Each group seems complex in its own ways. But let’s look at each one very briefly for some basic values influencing its parents and their homes.
If “the Faithful,” representing 20 percent of parents, hold a morality handed down through Christianity, Judaism or Islam that gives them a strong sense of right and wrong, “Engaged Progressives,” representing 21 percent of parents, center their morality in personal freedom and responsibility.
— Engaged Progressives hope their children will become “responsible choosers.”
— The Faithful are confident their “children will imbibe and perpetuate the truths” in which they have been nurtured.
Engaged Progressives are described as the least religious of the four family types, while “the Faithful” talk regularly with children about faith.
The values and commitments of the other family cultures — the Detached and the American Dreamers — fall between those of the Faithful and the Engaged Progressives.
The study locates 19 percent of parents in the Detached type of family culture. “Their parenting strategy is to let kids be kids and let the cards fall where they may,” the study says. These parents “are skeptical about the old certainties of the Faithful, but just as skeptical about the designs and self-assurance of Engaged Progressives.”
Economically speaking, the Detached “have fewer resources than either the Faithful or Engaged Progressives.” For them, “laissez faire parenting …is a natural response to a generalized lack of certainty and a weak sense of parental efficacy.”
Finally, the 27 percent of parents who are American Dreamers are “more religiously involved than the Detached,” but also “more affirming of a live-and-let-live morality.”
The study found that American Dreamers, about half of whom are black or Hispanic, “are engaged parents” and “have high hopes for what their children will eventually become in the realm of character and otherwise.”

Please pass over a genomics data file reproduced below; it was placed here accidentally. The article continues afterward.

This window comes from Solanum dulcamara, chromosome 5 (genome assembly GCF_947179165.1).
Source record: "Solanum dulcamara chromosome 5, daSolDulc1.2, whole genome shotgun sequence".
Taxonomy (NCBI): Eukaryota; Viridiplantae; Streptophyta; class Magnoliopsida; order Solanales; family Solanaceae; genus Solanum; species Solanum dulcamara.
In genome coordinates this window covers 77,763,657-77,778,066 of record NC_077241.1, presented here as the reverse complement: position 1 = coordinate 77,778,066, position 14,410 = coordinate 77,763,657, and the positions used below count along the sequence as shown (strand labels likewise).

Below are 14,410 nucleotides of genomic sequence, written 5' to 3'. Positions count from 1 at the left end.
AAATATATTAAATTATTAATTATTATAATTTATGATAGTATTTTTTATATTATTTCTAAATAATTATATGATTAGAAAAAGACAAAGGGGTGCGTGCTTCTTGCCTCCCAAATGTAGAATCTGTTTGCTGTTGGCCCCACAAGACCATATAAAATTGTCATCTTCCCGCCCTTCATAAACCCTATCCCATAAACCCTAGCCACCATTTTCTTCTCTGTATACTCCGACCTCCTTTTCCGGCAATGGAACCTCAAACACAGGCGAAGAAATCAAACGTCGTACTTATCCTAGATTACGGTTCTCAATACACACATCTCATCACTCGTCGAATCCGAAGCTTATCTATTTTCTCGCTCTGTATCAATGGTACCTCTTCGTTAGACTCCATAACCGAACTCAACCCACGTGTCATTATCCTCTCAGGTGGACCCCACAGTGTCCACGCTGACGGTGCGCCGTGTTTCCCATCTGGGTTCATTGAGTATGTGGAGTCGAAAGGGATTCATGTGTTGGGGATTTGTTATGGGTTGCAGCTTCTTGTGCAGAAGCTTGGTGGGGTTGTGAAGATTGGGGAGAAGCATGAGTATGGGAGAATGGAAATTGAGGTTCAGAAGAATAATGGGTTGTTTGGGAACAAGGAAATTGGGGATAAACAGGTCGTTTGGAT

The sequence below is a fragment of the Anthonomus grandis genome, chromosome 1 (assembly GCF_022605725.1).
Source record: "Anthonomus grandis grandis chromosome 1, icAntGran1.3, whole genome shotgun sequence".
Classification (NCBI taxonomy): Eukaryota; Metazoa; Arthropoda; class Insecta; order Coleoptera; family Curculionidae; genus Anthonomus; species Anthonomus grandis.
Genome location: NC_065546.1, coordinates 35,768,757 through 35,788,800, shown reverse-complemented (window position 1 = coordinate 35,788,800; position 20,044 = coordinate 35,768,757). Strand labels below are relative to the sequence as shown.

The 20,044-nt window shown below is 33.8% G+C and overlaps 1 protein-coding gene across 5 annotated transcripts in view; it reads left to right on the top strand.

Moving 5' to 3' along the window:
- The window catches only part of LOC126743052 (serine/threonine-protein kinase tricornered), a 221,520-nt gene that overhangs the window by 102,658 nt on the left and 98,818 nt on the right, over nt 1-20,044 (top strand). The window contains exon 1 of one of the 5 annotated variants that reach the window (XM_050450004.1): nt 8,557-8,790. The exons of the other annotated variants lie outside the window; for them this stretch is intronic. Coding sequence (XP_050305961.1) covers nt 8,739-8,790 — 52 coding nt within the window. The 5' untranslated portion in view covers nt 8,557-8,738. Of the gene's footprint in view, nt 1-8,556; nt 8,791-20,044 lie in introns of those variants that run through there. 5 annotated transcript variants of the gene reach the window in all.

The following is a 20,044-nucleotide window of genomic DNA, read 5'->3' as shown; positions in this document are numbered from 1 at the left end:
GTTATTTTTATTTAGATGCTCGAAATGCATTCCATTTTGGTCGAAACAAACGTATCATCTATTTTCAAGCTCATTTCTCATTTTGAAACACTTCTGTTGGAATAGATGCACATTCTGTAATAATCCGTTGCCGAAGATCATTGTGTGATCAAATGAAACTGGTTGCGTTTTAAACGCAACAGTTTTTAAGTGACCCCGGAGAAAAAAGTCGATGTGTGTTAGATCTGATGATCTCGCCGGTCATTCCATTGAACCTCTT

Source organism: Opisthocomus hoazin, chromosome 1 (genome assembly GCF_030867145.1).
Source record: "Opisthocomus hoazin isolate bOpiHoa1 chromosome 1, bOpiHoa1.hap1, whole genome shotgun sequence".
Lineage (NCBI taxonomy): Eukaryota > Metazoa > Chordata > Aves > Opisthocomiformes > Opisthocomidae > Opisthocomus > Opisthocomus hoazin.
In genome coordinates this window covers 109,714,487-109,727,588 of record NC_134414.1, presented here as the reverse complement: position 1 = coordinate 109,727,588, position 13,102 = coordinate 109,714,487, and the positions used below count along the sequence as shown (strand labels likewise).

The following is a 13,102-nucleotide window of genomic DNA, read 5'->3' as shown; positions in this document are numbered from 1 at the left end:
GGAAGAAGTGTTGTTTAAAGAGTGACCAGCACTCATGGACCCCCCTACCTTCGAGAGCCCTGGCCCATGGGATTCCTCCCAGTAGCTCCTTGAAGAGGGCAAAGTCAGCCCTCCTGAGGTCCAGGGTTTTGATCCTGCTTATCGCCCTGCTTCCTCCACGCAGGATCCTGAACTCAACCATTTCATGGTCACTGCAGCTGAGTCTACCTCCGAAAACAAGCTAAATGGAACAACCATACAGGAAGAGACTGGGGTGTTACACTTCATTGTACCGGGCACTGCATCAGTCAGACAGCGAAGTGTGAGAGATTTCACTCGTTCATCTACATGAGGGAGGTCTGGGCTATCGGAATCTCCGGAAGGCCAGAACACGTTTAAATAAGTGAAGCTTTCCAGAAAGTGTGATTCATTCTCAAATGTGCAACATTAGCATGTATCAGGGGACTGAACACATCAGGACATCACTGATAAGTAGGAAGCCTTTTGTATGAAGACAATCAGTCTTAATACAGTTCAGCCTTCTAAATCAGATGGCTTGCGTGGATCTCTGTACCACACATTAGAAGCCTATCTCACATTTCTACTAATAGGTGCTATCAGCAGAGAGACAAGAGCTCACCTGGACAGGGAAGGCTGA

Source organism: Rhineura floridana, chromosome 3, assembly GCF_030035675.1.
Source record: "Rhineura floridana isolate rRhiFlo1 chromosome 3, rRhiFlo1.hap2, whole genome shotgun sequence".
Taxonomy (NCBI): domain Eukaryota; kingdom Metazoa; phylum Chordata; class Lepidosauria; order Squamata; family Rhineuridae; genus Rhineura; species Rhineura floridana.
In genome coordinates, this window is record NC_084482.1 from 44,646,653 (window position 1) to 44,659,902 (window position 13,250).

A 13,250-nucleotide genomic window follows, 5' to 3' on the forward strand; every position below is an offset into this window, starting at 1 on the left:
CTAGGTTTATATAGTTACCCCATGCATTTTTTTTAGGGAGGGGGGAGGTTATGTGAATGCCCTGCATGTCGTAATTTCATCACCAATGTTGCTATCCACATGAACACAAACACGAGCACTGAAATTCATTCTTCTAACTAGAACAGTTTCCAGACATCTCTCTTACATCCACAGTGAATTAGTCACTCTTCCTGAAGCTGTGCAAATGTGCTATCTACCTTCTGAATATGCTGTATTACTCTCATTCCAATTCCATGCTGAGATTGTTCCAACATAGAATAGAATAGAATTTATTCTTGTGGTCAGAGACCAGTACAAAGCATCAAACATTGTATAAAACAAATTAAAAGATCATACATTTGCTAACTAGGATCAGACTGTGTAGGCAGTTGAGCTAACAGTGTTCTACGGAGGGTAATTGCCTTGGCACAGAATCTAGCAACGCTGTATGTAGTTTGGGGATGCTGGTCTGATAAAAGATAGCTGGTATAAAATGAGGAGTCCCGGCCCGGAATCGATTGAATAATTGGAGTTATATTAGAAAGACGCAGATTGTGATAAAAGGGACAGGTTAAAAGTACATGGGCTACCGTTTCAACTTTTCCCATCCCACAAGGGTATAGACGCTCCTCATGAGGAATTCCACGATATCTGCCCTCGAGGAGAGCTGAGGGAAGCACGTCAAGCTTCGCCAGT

Each family culture combines moral beliefs, bedrock values and the stories families tell of themselves with aspirations, dispositions and practices that help form “the world children inhabit.” In this environment children develop morally, intellectually and emotionally.
I said I found it noteworthy that this study underscores certain similarities among American parents. Also noteworthy, however, is its insistence that American parents differ in ways that truly matter, particularly for parents seeking “roadmaps” to follow “in raising their kids morally.” The study states:
“What first becomes clear is that parents have diverse, even contradictory, views of what constitutes the ideal family life. Whether the issue is sex before marriage, birth control, living together before marriage, same-sex marriage, the role of the mother or even eating together as a family, the ‘Culture of American Families Survey’ finds that Americans disagree very fundamentally about family values.”
About the author
David Gibson served for 37 years on the editorial staff at Catholic News Service, where he was the founding and long-time editor of Origins, CNS Documentary Service. David received a bachelor’s degree from St. John’s University in Minnesota and an M.A. in religious education from The Catholic University of America. Married for 38 years, he and his wife have three adult daughters and six grandchildren.